Criminal Behaviour

Tyman chronicles his life beginning with his removal from abusive family at age of four in Isle la Crosse and his relocation and subsequent adoption by a white family in Fort Qu'Appelle. He spent his life in and out of the correctional system. Tyman died on the streets in 2001.

Freezing Deaths of Indigenous People in Saskatchewan

The freezing deaths of Indigenous men in Saskatchewan resulted from an unethical and illegal practice by the Saskatoon Police Service in which Indigenous men were picked up at night and dropped off outside of the city limits. This was often done in winter, and the men were left with inadequate clothing for the sub-zero temperatures. This practice came to light after one man, Darryl Night, survived being dropped off and filed a complaint. It was only after Darryl Night came forward that the deaths of Neil Stonechild, Rodney Naistus, and Lawrence Wegner were deemed suspicious.

Creation of the North-West Mounted Police

The North-West Mounted Police was established in 1873 by the government of John A. MacDonald. The Cypress Hills massacre as well as the increasing number of conflicts on the U.S border due to alcohol smuggling are often cited as the main reasons the MacDonald government passed the bill creating the new military-style police force. However, most historians agree that the primary reason for establishing the force was to control First Nations and Métis populations, as the government sought to populate the West with settlers.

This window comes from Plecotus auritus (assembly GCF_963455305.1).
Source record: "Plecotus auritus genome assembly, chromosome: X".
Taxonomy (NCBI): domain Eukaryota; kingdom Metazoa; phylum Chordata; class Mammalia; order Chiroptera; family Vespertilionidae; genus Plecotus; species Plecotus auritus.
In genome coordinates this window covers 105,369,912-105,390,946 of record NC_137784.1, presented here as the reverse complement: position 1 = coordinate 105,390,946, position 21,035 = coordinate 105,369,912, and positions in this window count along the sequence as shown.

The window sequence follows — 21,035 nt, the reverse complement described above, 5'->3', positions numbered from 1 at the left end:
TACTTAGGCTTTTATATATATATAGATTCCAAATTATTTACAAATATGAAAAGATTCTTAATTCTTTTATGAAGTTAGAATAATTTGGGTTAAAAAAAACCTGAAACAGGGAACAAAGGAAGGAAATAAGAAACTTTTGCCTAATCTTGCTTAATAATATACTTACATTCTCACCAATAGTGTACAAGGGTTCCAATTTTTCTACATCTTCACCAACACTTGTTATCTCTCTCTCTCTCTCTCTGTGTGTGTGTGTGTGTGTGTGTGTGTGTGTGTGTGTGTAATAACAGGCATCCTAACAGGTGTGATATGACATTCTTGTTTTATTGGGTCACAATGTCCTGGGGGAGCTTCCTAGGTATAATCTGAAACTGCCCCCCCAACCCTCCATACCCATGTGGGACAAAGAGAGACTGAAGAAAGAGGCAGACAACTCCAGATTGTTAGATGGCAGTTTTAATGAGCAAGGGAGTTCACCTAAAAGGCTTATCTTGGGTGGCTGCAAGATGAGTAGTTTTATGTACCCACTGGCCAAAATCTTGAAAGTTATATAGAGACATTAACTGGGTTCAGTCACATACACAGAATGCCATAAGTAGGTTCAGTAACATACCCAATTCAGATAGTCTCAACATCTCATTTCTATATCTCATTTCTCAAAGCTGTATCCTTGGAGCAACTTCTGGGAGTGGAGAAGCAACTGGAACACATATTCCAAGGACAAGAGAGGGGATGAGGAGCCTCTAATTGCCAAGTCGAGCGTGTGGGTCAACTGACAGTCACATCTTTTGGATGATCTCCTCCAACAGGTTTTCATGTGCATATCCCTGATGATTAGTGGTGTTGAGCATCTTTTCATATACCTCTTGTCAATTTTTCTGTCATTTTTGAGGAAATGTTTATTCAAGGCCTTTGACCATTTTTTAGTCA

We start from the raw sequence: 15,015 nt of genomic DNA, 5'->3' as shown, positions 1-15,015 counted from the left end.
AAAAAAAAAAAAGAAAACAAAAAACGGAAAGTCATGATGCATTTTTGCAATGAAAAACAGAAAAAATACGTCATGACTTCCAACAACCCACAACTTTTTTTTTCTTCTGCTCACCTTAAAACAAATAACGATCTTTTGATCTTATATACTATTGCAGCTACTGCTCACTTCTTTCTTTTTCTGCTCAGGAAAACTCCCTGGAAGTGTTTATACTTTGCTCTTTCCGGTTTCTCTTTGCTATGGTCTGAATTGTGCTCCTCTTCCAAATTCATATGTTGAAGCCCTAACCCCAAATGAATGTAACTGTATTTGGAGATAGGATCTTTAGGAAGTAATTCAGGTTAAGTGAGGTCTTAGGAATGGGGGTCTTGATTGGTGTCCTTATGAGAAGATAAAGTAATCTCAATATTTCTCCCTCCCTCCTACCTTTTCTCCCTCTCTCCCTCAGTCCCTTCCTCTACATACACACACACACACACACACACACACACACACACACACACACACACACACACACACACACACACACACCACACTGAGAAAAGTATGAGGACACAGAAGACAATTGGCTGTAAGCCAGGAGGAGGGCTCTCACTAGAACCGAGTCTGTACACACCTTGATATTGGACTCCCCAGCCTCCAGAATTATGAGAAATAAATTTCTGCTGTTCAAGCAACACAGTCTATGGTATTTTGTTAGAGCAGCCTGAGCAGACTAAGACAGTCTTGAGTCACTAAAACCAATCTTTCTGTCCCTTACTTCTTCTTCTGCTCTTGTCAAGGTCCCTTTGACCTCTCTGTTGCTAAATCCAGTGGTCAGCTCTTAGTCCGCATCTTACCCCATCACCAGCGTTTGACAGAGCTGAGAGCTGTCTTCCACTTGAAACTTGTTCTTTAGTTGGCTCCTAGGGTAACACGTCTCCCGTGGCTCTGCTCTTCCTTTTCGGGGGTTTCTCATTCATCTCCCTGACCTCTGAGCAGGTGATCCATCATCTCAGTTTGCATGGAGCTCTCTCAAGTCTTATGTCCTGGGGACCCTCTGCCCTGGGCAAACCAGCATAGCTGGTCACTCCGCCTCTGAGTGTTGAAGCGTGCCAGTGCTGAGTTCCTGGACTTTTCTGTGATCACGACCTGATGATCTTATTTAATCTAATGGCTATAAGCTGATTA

RCMP Sunchild Report Circulated to Indian Agents

In 1952, the ritual consumption of peyote related to the activities of the Native American Church was reported among members of the Cree band led by Louis Sunchild. Sunchild, an Alberta First Nation leader, was stopped at the Montana-Alberta border carrying peyote. RCMP took him into custody, and although he was released, the peyote was retained and the report and images of his peyote stash were circulated to Indian Agents across Western Canada.

Emergence and Prohibition of Alcohol as a Trade Commodity on the Plains

The fur trade during the 18th century was characterized by competition and conflicts for resources and trade routes. With an increasing number of traders from both the Hudson's Bay Company (HBC) and the Montreal-based Northwest Company, as well as Indigenous groups partaking in the fur trade, the market quickly became saturated. The number of posts outweighed the local production of fur. In these circumstances, alcohol was used as an inducement to participate, as an item of exchange, and as an incentive towards competitive access.